The Melancholy of Remembering

In the years following my grandmother’s death from a debilitating mental illness, what I remembered most were her eyes. I wanted to know what was going on behind the glassy absence, what she was thinking about, and whether she recognized her visitors even if unable to utter her son’s name. It seems to me now that, being the youngest of our cousins by several decades, my brother and I, not even ten yet, were closest to understanding her, whose Alzheimer’s-induced mental state resembled in its early stages our own.

My father kept a framed photograph of a woman in his study, which I never thought to ask about until after his mother passed. It was a portrait of her, made before the United States entered the war and her husband shipped to France, leaving her to care for their first son. The woman in the photo in no way resembled my grandmother as I knew her, underscoring the tragedy of her disease. And yet today, this photograph is how I remember her. Now, because of their likeness to the picture, when I remember my grandmother I think of the curls her nurse so delicately prepared each morning but not the face that they framed. My memories of our visits to a fluorescent-blue nursing home are tinted with a sepia warmth.

When I first saw the images of María Martínez-Cañas’s Vestígios series, I thought about my grandmother and the way fragments of memory take their very shape from the grayish passage of time. In these images, all of them made in the past year, portraits from illustrated books or old negatives have parts of their bodies sanded away. All that remains are the suggestions of people we might otherwise have known. The lithe arms of a dancing woman curl around a body that is no longer there. Of a couple’s embrace all that’s left are their chests pressed against each other and the man’s muscular limb cradling her close. In the most affective image, a figure I believe to be a little girl leans on two ropes on which might suspend a swing. Her face has disappeared into the void. Sandpapered gouges pock the images and in places reveal, under the silver-gelatin coating, the milky whiteness of blank paper and possibility.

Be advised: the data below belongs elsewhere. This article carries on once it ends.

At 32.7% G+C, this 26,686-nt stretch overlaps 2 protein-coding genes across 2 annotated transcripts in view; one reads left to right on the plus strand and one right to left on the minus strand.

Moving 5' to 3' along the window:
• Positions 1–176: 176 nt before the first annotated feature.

Martínez-Cañas has said that for her, “Photography has almost always been about erasing, about removing.” Her entire body of work is “about what is left behind, what is allowed to be present because everything else has been removed.” Photography’s usefulness lies in the loss that occurs during the transformation of a four-dimensional scene into a two-dimensional picture, because this dimensional loss can reflect the passing of time and body, and hence is related to death. In the very beginning of its history, this reflection was literal. Post-mortem photography came on the heels of the daguerreotype, which was popularly called a mirror with a memory. Such photographs became a common memento mori for grievers and, after a short number of years, replaced the ritualistic death mask. The image of L’Inconnue de la Seine serves to mark this transition. A drowned woman’s face was preserved by an employee of the Paris Morgue who was struck by her beauty. The bust was replicated and photographed, and these reproductions spread across France, Britain, Germany, and the New World. L’Inconnue de la Seine brought grief out of the private sphere, and allowed society as a whole to reflect on death—not of Christ or a King, but of someone’s little girl.